As California officials begin to issue as much as $3.2 billion of IOUs, there is growing interest in whether the registered warrants should be considered securities or some other type of state obligation.
The distinction is important. If the IOUs are municipal securities because they are issued by a state government, their sales and trades by broker-dealers would be subject to Municipal Securities Rulemaking Board rules that cover suitability, fair dealing, and trade reporting requirements, among other things.
Also, the Securities and Exchange Commission's full array of antifraud provisions would apply, so any misleading disclosures about them could be prosecuted by the SEC.
On the other hand, if they are not securities, federal securities laws and MSRB rules would not apply and the IOUs would simply be considered a contract between the state and the recipient of the IOU.
State officials insist that they are not securities, although the SEC has yet to weigh in on the matter.
"IOUs are not securities but rather negotiable instruments similar to checks," Jacob Roper, a spokesman for state Controller John Chiang,wrote in an e-mail. "The difference is that a check is due upon presentation; an IOU bears a maturity date for payment."
Asked to elaborate, Roper wrote that for California state law purposes, "the IOU is a negotiable instrument issued in payment of state general fund obligations and is not issued in evidence of debt or as a debt instrument. Registered warrants are not sold to the public and they are not a private placement."
John Nester, a spokesman for the SEC, declined to comment, but commission officials are said to be analyzing the issue.
MSRB general counsel Ernesto Lanza said that there are "lots of factors" that make the IOUs look like securities, but as a "threshold question" it is up to the SEC to weigh in if they are. He said the MSRB is in continuous contact with the SEC, but that the board had not formally asked the commission to label the IOUs as securities.
As the SEC considers the issue, the MSRB is urging dealers that buy or sell them to treat the IOUs as municipal securities, Lanza said.
"A conservative, prudent broker-dealer who got involved in doing this, I would like to think that both as a matter of professionalism and caution that they would consider following our rules," he said.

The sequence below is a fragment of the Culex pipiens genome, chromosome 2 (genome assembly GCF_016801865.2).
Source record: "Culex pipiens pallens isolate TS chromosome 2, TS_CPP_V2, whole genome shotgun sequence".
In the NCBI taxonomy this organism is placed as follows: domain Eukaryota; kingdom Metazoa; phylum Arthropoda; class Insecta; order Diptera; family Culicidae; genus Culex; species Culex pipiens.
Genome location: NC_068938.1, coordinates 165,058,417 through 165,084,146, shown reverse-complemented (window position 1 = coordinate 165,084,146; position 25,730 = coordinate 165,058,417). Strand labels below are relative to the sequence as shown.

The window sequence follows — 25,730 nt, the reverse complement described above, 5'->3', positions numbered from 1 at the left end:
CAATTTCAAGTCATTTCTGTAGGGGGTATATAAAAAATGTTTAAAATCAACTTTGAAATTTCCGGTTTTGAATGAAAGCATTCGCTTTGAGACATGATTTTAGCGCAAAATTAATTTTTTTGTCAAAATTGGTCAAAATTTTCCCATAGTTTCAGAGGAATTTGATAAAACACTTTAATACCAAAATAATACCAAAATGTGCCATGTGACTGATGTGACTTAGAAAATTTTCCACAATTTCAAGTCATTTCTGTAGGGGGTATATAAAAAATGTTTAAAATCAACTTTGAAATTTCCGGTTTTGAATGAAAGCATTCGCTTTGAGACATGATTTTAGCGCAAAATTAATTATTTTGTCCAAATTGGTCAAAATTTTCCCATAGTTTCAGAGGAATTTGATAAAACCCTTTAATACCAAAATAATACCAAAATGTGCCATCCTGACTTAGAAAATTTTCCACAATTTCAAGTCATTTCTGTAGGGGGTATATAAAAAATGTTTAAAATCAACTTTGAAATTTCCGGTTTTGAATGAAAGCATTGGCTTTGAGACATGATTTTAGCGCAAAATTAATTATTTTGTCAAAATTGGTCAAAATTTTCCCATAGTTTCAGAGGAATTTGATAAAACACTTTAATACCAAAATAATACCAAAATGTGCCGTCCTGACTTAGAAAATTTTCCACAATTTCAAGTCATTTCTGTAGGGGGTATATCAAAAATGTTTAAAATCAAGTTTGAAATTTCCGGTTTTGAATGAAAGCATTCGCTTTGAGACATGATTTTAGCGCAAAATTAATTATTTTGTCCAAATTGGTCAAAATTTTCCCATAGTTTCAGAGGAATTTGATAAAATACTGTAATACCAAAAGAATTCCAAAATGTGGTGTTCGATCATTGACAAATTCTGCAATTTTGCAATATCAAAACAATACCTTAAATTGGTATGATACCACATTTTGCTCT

The state controller's office scheduled the IOU issuance to begin Thursday, after lawmakers and Gov. Arnold Schwarzenegger deadlocked last week over how to solve the massive budget deficit and a related looming liquidity crisis.
To preserve cash for creditors who have standing under the state's constitution, such as bondholders, and creditors who have standing under court rulings, such as state employees who are owed pay, the state plans to issue the IOUs to those without such standing, including county governments and taxpayers owed refunds. The IOUs are set to mature Oct. 2.
Treasurer Bill Lockyer yesterday clarified guidance that his office released Monday night that said California will only redeem registered warrants sold to a third-party if the IOUs are accompanied with a notarized bill of sale. He said the provision does not apply to IOUs sold to banks, financial institutions or broker-dealers.
Lockyer spokesman Tom Dresslar said that the distinction is necessary because banks that inadvertently accept fraudulent IOUs have recourse through their customers' accounts. The state does not have such recourse if it unwittingly redeems fraudulent warrants, he said.
When the state last issued IOUs in the summer of 1992, the Internal Revenue Service released guidance indicating that they were tax-exempt, but did not weigh in on whether they were securities. The IRS concluded the warrants were tax-exempt after finding that they had maturities of less than one year and that they were obligations of the state.